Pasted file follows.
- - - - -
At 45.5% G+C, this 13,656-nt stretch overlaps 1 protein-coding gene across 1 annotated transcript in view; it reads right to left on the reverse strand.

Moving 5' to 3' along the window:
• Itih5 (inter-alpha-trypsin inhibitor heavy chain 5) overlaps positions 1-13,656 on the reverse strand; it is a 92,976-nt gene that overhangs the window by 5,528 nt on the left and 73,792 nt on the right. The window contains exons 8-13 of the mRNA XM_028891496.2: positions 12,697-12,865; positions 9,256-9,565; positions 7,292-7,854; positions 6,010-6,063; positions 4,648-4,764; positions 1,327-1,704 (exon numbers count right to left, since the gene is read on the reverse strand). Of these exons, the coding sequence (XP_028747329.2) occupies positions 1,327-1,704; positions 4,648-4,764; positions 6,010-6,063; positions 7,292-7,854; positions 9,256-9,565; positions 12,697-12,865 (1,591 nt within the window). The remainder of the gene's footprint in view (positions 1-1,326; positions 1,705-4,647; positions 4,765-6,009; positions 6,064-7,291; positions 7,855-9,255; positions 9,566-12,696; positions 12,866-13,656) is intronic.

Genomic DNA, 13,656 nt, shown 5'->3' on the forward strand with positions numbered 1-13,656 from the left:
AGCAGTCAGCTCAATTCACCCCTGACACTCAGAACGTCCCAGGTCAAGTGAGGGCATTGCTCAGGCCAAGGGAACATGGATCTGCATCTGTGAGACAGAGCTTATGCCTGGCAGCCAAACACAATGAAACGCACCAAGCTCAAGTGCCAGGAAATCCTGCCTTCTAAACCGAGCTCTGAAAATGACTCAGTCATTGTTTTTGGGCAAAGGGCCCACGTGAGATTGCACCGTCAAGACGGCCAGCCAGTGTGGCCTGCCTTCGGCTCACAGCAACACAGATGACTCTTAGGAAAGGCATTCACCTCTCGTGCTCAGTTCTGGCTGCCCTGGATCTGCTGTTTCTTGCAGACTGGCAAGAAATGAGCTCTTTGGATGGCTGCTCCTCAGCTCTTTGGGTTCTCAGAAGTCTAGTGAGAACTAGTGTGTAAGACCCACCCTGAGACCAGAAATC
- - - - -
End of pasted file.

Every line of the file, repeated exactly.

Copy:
At 45.5% G+C, this 13,656-nt stretch overlaps 1 protein-coding gene across 1 annotated transcript in view; it reads right to left on the reverse strand.

Moving 5' to 3' along the window:
• Itih5 (inter-alpha-trypsin inhibitor heavy chain 5) overlaps positions 1-13,656 on the reverse strand; it is a 92,976-nt gene that overhangs the window by 5,528 nt on the left and 73,792 nt on the right. The window contains exons 8-13 of the mRNA XM_028891496.2: positions 12,697-12,865; positions 9,256-9,565; positions 7,292-7,854; positions 6,010-6,063; positions 4,648-4,764; positions 1,327-1,704 (exon numbers count right to left, since the gene is read on the reverse strand). Of these exons, the coding sequence (XP_028747329.2) occupies positions 1,327-1,704; positions 4,648-4,764; positions 6,010-6,063; positions 7,292-7,854; positions 9,256-9,565; positions 12,697-12,865 (1,591 nt within the window). The remainder of the gene's footprint in view (positions 1-1,326; positions 1,705-4,647; positions 4,765-6,009; positions 6,064-7,291; positions 7,855-9,255; positions 9,566-12,696; positions 12,866-13,656) is intronic.

Genomic DNA, 13,656 nt, shown 5'->3' on the forward strand with positions numbered 1-13,656 from the left:
AGCAGTCAGCTCAATTCACCCCTGACACTCAGAACGTCCCAGGTCAAGTGAGGGCATTGCTCAGGCCAAGGGAACATGGATCTGCATCTGTGAGACAGAGCTTATGCCTGGCAGCCAAACACAATGAAACGCACCAAGCTCAAGTGCCAGGAAATCCTGCCTTCTAAACCGAGCTCTGAAAATGACTCAGTCATTGTTTTTGGGCAAAGGGCCCACGTGAGATTGCACCGTCAAGACGGCCAGCCAGTGTGGCCTGCCTTCGGCTCACAGCAACACAGATGACTCTTAGGAAAGGCATTCACCTCTCGTGCTCAGTTCTGGCTGCCCTGGATCTGCTGTTTCTTGCAGACTGGCAAGAAATGAGCTCTTTGGATGGCTGCTCCTCAGCTCTTTGGGTTCTCAGAAGTCTAGTGAGAACTAGTGTGTAAGACCCACCCTGAGACCAGAAATC